With three weeks to the elections, Jubaland has seen heightened political temperatures as political leaders and former army chiefs battle the end of Sheikh Ahmed Madobe’s eight-year reign.
In his bid to recapture his seat, Madobe, is facing stiff opposition from some of the candidates who were his allies in the campaigns that have been marked by dirty tricks and slander.
Madobe will face off with Mohamed Abdulle Magan, Mohamed Omar Gedi, Anab Mohamed Dahir, Abdi Hiis Udan, Mohamoud Mohamed Omar, Ahmed Abdi Abdi and Abdirahman Ahmed Rabi. All of them have been critical to Madobe’s administration.
The candidates for Jubaland State presidential elections have turned to political sabotage, character assassination, distorting of campaign slogans and negative publicity in attempts to gain a winning edge. The domestic stakes of the Jubaland election process are high, as clan factions fight over the division of resources.
The political shenanigans include sponsored hateful advertisements and fabrication of campaign materials aimed at portraying rivals adversely before voters.
The Sunday Standard has reliably learnt that sustained propaganda, fake news and violence characterise the heated campaigns ahead of the August 24 polls.
As election date nears, the incumbent president is the latest victim of negative publicity, and just last week, leaflets were circulated purporting that he had lost favour with his populous Ogaden clan and as a result they will not be backing his re-election bid.
Even more disquieting was that the leaflets and violence witnessed in the relatively calm town of Kismayu and other parts of Jubaland.
Madobe’s supporters have accused Mogadishu of sponsoring the violence as part of intimidation following the incumbent’s trend that is now worrying locals.
Political analysts have observed that some of the dirty tricks are either a creation of the contestants themselves or their financial supporters.
“They are financing contestants in order to install their favourable candidate against the wishes of the populace, so that they have influence in Jubaland to help them ward off Kenyan influence in Jubaland and the larger Somali,” Guled Omar Osman, an analyst, who is also familiar with Jubaland politics, said. “Madobe is a close ally of the Kenyan government,” he added.
Captured in key towns
Jubaland, the region in Somalia closest to the border with Kenya, has been under Madobe since 2013. The regional leader has been a key ally of Kenya in war against Al Shabaab militants and cooperated with the KDF as it captured Kismayu and other towns.
The elections have been billed on long-term goals like development, reconciliation and institution-building in the Somali federal State of Jubaland.
However, it will be also be a test for Kenya, Somalia, Ethiopia as well as Americans whose presence in Somalia has relatively increased in recent days.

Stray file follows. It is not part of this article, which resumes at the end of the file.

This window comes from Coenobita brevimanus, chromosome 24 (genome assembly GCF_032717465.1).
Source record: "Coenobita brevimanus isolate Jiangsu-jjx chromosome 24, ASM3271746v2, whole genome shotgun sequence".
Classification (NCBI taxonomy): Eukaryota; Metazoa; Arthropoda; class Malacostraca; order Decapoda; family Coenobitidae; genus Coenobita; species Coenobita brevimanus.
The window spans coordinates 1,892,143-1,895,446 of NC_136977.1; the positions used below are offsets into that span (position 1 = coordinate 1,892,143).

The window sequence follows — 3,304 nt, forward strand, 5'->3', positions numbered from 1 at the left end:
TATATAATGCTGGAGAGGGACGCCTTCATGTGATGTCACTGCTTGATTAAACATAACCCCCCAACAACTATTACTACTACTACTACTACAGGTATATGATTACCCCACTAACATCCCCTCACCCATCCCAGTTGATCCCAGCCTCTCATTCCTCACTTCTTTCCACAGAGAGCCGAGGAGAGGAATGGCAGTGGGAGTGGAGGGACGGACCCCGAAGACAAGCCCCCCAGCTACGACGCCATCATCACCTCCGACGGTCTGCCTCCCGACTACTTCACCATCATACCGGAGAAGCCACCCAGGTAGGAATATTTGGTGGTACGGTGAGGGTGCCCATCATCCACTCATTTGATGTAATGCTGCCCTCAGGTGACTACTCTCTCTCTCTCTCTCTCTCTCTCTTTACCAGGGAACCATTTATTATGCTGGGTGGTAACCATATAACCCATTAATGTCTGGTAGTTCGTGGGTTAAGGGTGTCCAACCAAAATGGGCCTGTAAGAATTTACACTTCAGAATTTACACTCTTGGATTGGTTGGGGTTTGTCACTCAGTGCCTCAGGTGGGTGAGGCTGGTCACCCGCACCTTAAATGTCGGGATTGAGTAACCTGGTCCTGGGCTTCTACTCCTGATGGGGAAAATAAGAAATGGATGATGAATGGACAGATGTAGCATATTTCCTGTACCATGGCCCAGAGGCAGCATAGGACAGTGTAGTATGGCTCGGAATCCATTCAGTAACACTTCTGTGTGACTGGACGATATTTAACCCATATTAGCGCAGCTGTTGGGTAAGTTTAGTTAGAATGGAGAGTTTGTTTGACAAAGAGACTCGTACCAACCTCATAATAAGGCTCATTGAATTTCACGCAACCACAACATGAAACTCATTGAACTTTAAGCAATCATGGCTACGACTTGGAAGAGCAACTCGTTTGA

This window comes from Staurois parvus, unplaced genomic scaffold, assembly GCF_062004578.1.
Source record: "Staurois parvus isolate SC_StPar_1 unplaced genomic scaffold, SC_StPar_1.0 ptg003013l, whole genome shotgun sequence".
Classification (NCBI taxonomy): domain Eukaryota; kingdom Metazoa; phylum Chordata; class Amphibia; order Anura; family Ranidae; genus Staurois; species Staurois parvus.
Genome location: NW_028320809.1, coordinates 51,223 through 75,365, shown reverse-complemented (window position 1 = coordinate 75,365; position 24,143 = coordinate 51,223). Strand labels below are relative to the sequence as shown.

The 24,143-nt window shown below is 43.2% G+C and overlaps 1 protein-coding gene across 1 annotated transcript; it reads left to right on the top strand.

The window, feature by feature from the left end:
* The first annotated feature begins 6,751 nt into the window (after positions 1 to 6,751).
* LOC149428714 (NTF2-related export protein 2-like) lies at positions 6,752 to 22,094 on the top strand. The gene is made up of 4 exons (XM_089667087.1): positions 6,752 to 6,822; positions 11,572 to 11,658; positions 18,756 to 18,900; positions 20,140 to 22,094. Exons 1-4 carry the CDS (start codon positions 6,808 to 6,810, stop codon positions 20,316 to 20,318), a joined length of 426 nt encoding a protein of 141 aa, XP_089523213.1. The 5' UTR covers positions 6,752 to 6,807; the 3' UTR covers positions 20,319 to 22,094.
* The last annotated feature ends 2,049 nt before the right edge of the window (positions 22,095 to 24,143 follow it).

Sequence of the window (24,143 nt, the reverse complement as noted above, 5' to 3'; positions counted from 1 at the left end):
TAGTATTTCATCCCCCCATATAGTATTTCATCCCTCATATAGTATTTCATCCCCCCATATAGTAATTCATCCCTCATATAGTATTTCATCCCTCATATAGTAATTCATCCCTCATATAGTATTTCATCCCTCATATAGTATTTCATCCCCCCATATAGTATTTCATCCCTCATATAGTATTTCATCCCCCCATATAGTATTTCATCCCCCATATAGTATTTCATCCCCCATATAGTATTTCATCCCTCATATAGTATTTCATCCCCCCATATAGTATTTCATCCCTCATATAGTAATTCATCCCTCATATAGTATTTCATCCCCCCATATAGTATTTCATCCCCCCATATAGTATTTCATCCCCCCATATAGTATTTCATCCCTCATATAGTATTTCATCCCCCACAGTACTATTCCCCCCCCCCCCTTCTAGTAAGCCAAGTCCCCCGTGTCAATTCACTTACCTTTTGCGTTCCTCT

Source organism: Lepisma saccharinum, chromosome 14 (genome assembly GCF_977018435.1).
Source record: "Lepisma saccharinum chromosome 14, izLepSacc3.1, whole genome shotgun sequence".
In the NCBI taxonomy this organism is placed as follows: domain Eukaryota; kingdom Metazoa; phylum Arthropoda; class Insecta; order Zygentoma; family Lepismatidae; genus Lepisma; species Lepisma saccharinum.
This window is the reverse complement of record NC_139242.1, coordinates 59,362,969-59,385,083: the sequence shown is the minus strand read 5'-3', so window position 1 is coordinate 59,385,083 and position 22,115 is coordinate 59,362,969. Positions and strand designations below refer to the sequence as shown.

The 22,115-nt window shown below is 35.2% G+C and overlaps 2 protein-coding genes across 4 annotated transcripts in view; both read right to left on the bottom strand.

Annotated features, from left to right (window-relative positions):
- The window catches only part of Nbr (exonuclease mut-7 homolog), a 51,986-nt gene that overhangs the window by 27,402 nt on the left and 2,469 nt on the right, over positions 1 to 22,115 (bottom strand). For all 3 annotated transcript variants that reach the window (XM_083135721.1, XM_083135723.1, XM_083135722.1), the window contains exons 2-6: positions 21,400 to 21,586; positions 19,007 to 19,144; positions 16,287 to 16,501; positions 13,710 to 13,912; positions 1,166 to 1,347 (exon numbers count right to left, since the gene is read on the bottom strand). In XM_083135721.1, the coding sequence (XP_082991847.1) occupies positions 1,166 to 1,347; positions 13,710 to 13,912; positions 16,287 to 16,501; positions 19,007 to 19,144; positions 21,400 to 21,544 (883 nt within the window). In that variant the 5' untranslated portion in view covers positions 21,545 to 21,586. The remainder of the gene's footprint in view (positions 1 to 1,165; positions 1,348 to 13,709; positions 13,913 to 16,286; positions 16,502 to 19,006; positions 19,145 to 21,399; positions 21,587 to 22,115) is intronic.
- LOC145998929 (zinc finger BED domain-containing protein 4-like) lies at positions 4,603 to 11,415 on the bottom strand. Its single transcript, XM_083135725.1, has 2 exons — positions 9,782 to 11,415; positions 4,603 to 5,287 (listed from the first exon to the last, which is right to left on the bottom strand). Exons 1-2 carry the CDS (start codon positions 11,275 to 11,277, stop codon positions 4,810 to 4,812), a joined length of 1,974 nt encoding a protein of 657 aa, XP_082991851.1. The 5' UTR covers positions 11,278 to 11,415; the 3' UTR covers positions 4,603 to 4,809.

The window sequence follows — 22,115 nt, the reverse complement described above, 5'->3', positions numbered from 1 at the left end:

Analysts argue that the recent terror attack in which atleast 26 people, including a prominent journalist and several foreigners were killed, has exposed strenuous relationships between Kismayo and Mogadishu.
This is after Somali President Mohamed Abdullahi Farmaajo was quoted in sections of the media questioning why Al Shabaab militants were targeting their own, (Somali) instead of targeting other countries.
There have been allegations that Mogadishu is opposed to re-election of the Jubaland President and could have privately sponsored several candidates from Madobe’s Ogaden clan to run against him.
Farmaajo is said to have persuaded members of his Marehan clan, which is part of the Ogaden clan, the majority in Jubaland, not to vie for the presidency and instead support “the chosen candidates”. However, local analysts have dismissed Farmaajo’s political manoeuvres, terming them inconsequential.
“He is sincere in the war against extremist group and he fully understands the operations of Al Shabaab; that is why Jubaland is enjoying relative calm unlike Mogadishu where explosions occur almost daily,” said Ahmed Osman, a local politician in Jubaland. The gulf nations have also been drawn to the election controversy that is threatening to spoil relations between Kismayu and Mogadishu.
According to Osman, Madobe -- the former leader of the Ras Kamboni Brigade that allied with the Kenya Defence Forces (KDF) to weed out the Al Shabaab militants in Kismayu in 2012 -- is a safe pair of hands for Jubaland.
“Security forces in Mogadishu work with Al-Shabaab,” he said.
As per the constitution, presidential aspirants should be from Somali origin and should be married to a woman/man of Somali origin.
In this case a perceived right hand man of President Farmajo who is also the minister for Transport and Aviation Mohamed Abdullahi Salad was disqualified from the race after the electoral body realised that he is married to a foreigner.
Madobe is touted to likely win this election because of a legacy of improved security in Kismayo.
In an interview with the Sunday Standard from his palace in Kismayu, Madobe said he was determined to ensure that Jubaland was calm and peaceful before and after the polls.
He said harmony in the region had seen refugees who had been living in Daadab troop back home.
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